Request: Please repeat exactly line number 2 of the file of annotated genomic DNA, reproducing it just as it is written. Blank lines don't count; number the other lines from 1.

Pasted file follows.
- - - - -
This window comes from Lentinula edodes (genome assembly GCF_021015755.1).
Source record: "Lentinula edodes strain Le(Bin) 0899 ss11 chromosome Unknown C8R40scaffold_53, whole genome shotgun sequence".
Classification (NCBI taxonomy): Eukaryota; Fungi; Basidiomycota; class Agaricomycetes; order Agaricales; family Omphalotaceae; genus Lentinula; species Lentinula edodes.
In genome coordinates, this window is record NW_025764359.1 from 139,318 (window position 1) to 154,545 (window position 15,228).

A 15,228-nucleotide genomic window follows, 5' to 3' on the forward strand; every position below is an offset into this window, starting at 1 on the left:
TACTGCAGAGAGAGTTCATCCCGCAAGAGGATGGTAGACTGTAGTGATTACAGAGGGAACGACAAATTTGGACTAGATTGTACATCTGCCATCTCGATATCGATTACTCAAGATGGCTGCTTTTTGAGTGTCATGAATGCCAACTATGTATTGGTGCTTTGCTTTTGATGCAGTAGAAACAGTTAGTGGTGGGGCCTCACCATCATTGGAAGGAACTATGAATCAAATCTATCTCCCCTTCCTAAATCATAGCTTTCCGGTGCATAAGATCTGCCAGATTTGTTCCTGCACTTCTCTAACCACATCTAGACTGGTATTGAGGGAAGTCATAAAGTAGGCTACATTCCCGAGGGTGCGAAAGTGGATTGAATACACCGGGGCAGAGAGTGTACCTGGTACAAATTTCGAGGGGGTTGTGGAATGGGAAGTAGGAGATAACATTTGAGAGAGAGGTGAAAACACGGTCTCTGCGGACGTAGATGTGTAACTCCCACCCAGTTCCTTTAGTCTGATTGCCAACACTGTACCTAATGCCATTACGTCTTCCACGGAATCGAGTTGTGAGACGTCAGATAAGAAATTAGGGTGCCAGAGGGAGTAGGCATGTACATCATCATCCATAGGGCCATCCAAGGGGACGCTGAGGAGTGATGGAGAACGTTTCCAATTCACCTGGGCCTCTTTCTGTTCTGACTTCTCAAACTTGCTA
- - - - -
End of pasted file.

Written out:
Source record: "Lentinula edodes strain Le(Bin) 0899 ss11 chromosome Unknown C8R40scaffold_53, whole genome shotgun sequence".